We are Marshall
Friday night I attended the opening of the movie We are Marshall.
The film is about a plane crash that took place on November 14, 1970 in Huntington, WV. All aboard were killed – 75 people total, including almost all of the Marshall University football team (there were a few who were not on the plane).
It shattered the town, which has a population of less than 50,000 in the entire metropolitan area, and, as David Strathairn said, “people there are two degrees from one another – not six.”
The movie chronicles how Jack Lengyel and Red Dawson put the team back together and helped the town move on (Red Dawson was the assistant coach at the time and was supposed to be on the plane but instead traded seats with someone who needed to get back to town earlier – an act that pretty much fucked him for life with survivor guilt).
Now. Why this is important.
I grew up in Huntington, WV. I went to Marshall University, as did my parents, and my brother, and my sister.
I lived up down the street from Red Dawson. I went to school with his kids and played Dungeons and Dragons in his basement. My parents were in the same diner as the president of the university, Donald Dedmon, when he was informed of the tragedy. The lore of this event has been steeped in my bones from the day I was born – one cannot live in Huntington and not feel the impact of the crash, even thirty-five years later.
I cannot possibly impress how deep this history runs within me, what it means.
So to say I was apprehensive about how the subject would be treated is an understatement.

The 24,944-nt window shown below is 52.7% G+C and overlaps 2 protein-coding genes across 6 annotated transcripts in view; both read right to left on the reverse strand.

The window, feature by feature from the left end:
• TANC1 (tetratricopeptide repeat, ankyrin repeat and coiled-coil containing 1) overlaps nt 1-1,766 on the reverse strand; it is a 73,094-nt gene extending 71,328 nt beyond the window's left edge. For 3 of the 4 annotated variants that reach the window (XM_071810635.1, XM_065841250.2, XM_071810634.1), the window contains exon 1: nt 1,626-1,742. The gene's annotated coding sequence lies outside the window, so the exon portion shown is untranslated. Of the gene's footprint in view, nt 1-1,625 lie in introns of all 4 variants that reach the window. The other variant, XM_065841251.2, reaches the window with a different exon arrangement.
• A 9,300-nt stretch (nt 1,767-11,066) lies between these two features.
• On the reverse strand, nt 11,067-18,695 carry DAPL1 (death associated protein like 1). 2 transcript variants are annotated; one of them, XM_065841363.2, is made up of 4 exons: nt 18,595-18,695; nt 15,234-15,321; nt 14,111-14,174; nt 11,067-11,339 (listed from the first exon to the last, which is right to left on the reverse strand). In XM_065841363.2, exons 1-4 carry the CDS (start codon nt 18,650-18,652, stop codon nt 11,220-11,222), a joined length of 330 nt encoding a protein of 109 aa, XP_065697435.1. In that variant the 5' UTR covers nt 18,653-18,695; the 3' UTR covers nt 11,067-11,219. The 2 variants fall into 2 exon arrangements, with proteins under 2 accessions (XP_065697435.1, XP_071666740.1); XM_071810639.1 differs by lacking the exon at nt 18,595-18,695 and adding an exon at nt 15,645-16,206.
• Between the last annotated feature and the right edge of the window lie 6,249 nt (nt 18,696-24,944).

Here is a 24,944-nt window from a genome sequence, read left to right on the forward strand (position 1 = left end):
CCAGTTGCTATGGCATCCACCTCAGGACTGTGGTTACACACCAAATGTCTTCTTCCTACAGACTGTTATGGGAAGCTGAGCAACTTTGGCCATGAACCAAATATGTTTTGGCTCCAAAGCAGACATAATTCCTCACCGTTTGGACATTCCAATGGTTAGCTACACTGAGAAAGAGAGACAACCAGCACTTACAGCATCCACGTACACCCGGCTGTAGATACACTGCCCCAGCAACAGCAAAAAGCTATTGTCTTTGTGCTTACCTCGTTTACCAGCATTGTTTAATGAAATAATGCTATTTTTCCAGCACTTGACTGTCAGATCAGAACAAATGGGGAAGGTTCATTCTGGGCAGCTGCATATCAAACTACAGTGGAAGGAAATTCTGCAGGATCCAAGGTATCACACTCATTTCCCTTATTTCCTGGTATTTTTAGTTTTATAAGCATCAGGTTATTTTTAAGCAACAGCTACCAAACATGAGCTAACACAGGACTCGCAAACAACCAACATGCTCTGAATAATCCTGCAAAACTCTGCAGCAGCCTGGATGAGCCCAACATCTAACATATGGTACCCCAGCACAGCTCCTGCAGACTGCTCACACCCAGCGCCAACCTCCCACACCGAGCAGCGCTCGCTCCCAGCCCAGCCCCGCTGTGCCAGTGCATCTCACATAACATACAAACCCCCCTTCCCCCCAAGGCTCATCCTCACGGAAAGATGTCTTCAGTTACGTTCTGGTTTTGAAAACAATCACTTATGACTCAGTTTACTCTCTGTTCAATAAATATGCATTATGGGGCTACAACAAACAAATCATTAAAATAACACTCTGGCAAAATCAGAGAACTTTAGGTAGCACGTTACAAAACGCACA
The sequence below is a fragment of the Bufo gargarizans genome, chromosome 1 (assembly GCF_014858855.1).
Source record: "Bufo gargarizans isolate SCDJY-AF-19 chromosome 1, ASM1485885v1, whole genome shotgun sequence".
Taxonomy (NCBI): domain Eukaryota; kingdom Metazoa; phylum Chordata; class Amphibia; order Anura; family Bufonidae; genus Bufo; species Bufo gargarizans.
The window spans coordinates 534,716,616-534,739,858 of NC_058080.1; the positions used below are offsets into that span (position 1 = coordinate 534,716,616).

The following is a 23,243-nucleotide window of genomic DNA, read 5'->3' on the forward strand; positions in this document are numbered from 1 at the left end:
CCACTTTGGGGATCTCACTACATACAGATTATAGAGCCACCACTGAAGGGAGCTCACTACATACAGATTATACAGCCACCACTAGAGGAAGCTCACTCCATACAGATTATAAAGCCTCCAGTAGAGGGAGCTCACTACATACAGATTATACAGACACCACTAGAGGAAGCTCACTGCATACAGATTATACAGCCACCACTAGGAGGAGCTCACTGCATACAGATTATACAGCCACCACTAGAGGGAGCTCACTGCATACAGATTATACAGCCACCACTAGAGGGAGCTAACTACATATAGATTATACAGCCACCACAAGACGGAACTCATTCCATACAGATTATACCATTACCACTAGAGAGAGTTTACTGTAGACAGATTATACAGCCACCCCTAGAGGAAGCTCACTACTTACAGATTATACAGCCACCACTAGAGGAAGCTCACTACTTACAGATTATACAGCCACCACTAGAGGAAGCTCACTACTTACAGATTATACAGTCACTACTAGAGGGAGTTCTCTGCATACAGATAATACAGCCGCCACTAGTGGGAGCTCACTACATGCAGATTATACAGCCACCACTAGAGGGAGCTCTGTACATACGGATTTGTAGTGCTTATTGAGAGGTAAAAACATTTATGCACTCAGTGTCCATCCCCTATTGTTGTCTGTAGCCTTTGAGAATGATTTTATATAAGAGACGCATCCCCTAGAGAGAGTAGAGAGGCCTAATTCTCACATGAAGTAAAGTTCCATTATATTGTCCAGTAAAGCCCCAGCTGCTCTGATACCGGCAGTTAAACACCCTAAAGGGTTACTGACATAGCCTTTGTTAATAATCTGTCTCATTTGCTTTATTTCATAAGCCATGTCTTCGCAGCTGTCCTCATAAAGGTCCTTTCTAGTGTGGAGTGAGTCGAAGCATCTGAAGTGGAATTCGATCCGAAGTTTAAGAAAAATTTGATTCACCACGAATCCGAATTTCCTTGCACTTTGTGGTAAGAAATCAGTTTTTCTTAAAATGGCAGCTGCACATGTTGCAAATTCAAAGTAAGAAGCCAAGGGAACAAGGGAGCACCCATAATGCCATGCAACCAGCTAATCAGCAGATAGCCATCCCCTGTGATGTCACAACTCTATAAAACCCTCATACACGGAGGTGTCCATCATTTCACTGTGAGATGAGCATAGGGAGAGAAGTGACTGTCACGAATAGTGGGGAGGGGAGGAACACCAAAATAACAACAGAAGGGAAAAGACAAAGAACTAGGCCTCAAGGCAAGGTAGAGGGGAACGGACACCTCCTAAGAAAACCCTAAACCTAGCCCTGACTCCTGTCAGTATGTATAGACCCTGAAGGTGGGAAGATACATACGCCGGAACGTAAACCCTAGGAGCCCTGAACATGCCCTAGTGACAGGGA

The film opens with a sweeping shot of a fountain that appears to have been sculpted from nails – coffin nails, actually – one for each person lost. I must have spent five hours a day sitting on the edge of that fountain for several years, playing chess, smoking cigarettes, talking philosophy and art. It was pretty central to my college years.
I like the film a great deal, but I also recognize that I am not in a position to review the film objectively. It was handled with a lot of taste, which was good, because it could so easily have been a trainwreck. It’s been savaged by reviewers, calling certain elements cliched or what not – but I can tell you that even though some things are cliched, they were true and actually happened. The members of WVU did paint green crosses on the back of their helmets and the head coach of WVU did give them his playbook.
Matthew McConaughey pretty much nailed Lengyel. I know Red Dawson, and Matthew Fox had down several of his ticks. It was creepy.
I have no idea what I’m trying to say here, other than I think it is a film worth watching.